Elephants threaten agri sector

Farmers see wildlife as a threat

27 July 2021 | Agriculture

ELLANIE SMIT

WINDHOEK

The Namibia Agricultural Union (NAU) says the growing elephant population has the potential to bring the agriculture sector to its knees.

The union estimates based on 2016 figures from the environment ministry that the elephant population can be above 30 000.

“This does not necessarily include the free-moving elephants from Botswana. Nature is under pressure and the situation is not sustainable,” said the NAU.

The union said that its job is to help manage natural resources and maintain balance.

“Unfortunately, this goal does not seem to be achievable. The habitat of other species is being impacted and the commercial agricultural sector is feeling the punch.”

It pointed out that 72% of Namibia's population directly or indirectly depends on agriculture. In addition to mining, agriculture is the largest earner of foreign exchange and the largest employer in a country with an unemployment rate of 48%.

The union said that the Livestock Producers' Organisation (LPO) and other role players has for many years been doing their utmost doing their utmost to be part of a solution.

However, the union says that visits to policymakers in government and numerous written proposals are being ignored and bringing them nowhere closer to a solution.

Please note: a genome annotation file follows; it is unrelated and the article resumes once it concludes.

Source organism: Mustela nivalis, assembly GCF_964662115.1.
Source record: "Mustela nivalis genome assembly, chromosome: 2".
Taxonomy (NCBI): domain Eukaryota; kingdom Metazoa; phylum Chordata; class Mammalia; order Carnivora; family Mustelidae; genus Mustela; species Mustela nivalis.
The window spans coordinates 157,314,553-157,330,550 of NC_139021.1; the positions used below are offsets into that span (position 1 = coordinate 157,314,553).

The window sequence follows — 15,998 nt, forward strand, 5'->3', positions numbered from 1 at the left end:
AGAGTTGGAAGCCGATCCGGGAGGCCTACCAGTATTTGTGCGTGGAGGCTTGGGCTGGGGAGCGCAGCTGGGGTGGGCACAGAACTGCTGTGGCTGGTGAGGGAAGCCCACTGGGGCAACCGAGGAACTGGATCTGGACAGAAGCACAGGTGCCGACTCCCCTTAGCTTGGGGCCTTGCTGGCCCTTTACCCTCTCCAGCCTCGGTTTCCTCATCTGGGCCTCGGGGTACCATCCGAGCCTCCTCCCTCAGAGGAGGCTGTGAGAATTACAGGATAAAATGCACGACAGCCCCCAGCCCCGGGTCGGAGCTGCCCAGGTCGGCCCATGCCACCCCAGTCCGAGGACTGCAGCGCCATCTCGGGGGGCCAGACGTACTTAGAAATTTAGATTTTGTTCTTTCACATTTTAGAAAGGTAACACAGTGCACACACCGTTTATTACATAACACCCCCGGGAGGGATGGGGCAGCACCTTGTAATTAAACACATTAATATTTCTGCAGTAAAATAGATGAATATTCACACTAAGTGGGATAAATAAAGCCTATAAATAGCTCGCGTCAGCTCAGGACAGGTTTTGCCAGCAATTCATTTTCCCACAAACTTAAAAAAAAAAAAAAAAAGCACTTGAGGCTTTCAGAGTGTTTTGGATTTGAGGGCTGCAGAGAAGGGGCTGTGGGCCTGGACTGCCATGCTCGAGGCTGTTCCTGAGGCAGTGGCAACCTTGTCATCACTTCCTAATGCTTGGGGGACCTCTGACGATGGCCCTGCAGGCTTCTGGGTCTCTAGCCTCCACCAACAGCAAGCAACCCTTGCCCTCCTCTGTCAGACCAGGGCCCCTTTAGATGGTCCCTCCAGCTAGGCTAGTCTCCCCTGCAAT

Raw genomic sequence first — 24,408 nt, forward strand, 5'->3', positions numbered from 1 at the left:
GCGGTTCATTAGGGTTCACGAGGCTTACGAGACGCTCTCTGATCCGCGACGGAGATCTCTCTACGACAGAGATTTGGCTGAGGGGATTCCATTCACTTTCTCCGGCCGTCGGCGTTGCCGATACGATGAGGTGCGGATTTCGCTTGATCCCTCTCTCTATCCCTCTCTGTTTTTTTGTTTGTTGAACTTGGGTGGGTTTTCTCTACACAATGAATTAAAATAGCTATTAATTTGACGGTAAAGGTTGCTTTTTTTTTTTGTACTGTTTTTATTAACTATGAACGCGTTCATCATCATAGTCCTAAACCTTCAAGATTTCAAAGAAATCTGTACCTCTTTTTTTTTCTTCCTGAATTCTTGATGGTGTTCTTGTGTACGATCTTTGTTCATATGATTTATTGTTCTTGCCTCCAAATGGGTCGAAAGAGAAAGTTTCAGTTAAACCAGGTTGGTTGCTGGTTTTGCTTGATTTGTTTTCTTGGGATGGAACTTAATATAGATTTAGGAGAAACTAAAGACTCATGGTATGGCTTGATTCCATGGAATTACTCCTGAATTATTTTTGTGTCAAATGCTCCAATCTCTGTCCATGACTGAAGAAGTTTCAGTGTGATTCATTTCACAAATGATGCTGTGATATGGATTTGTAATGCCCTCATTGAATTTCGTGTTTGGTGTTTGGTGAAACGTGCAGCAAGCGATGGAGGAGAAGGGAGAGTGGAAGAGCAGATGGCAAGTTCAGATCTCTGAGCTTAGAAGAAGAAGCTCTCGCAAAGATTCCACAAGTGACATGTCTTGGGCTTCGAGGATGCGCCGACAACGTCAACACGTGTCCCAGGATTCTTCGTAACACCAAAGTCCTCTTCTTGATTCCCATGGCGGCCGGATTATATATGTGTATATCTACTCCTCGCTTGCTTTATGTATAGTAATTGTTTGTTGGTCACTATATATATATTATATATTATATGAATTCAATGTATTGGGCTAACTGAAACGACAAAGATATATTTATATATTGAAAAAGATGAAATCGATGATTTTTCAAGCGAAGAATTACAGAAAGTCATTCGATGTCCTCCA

“Officials apparently do not realise the damage caused by these animals in the commercial areas. Elephants have the potential to bring the national agricultural sector to its knees.

“A solution to the problem may be an electrified cordon fence,” the union said

The NAU continues to address this matter and tries to find amicable solutions to solve these challenges, it added.

Statistics

Namibian Sun reported last year that Namibia's elephant population is estimated to be between 23 663 and 24 091, with an estimated rate of population increase of 5.36%. It is based on these figures that it is estimated that the elephant population can now be above 30 000.

The environment ministry has said that the official numbers for the elephant population remains as is, however Namibia is the current chair of the Kavango–Zambezi Transfrontier Conservation Area (KAZA TFCA) and will participate and lead in the aerial elephant survey to be conducted in 2022.

The ministry also plans to conduct another national elephant aerial survey this year as the KAZA survey will only concentrate on the Namibian component of KAZA.